If Christian leaders factored “lived experience” into their theology, everything would change

MariJean Elizabeth Wegert
3 min readOct 16, 2020

If Christian leaders understood and were able to empathize with the lived experiences of marginalized humans, they would preach very differently.

They wouldn’t preach depravity to LBGTQ humans who are already living in a body clenched tight with chronic shame.

They wouldn’t preach “emotions can’t be trusted” to women who are already told by doctors, partners, and the media that their physical pain, autoimmunity, anxiety, and depression were “all in their head.”

They wouldn’t preach suffering as godly to black bodies who carry the trauma of four hundred years of suffering in their DNA.

They wouldn’t preach “empathy is a sin” to men who were taught that suppressing their feelings (except for violent aggression — and posturing aggression while their football teams damage their bodies for entertainment) was a sign of true masculinity.

They wouldn’t preach logic and reason as a way to understand truth to a civilization founded on disintegration of the heart, body, and spirit from the mind, and subsequent homogenization and commodification of all things good and beautiful.

They wouldn’t preach a god of absolute, unquestioned authority to humans who have grown up without a felt sense of agency or resources to access their value as a co-creator with God.

They wouldn’t preach punishment as justice if they knew that punishment never truly rehabilitates, and that pathologies we call sin start to resolve only in the Presence of an empathetic witness.

They wouldn’t preach “the church has a masculine feel” to a politicized world where a rapist, misogynist, lying abuser is exulted as the hope for the nation — a nation which desperately needs the voices and fearsome energy of femininity to come back into sanity and balance.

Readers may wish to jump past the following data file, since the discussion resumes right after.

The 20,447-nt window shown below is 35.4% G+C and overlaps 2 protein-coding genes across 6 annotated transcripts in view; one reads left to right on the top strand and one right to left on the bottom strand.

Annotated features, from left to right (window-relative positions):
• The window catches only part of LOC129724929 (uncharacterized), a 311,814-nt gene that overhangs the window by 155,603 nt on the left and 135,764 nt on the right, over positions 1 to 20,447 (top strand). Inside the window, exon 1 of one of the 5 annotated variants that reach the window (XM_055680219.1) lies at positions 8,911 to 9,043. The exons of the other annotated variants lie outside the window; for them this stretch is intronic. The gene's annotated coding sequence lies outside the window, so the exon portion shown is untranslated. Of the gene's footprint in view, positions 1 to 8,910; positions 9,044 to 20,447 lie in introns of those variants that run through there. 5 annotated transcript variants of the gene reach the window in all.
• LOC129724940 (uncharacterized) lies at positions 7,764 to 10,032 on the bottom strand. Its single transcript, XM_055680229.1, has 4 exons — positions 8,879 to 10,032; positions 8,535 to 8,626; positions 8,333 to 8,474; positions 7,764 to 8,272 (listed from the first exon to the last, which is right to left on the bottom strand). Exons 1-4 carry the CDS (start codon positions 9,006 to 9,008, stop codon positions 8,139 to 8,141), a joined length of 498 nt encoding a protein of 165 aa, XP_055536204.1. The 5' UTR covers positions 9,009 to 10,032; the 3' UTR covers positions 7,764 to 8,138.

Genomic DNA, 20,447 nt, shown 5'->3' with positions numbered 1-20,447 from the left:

They wouldn’t preach that lived experience isn’t valid if they realized that discernment is holistic: it includes a person’s whole being, body, mind, and emotions — and interrelational — truth doesn’t emerge in a vacuum, and it can’t fit in a box — and must necessarily include dynamic, and relational modes to come anywhere near accuracy. Humans who lose their ability to feel emotions also lose their ability to make rational decisions.

They wouldn’t preach that lived experience isn’t valid if they knew the physical, emotional devastation that chronic invalidation has wreaked on their wives, their congregations, their friends in the closet, their marginalized community members they claim to love with the love of Christ.

Men wouldn’t tout that lived experience isn’t VITAL and necessary for discernment, and consequently (because obedience is physical, not cognitive) truth if they realized that own experiences in a male body have necessarily, to hold up this destructive lie, internalized a self-betrayal so encompassing that they aren’t even aware of the dis-integration within.

Christian men wouldn’t need to defend this lie with their theology, and their mental conception of their creator, if they had courage enough to put down their white-knuckle need for certainty in exchange for the terrifying leap of faith called in their own pulpits “surrender.”

As C.S. Lewis put it, “No one is told any story but their own.”



MariJean Elizabeth Wegert

I have a masters in English and I study rhetoric, semantics, & poetics. I am a post-evangelical Christian turned intersectional abolitionist, animist, & mystic.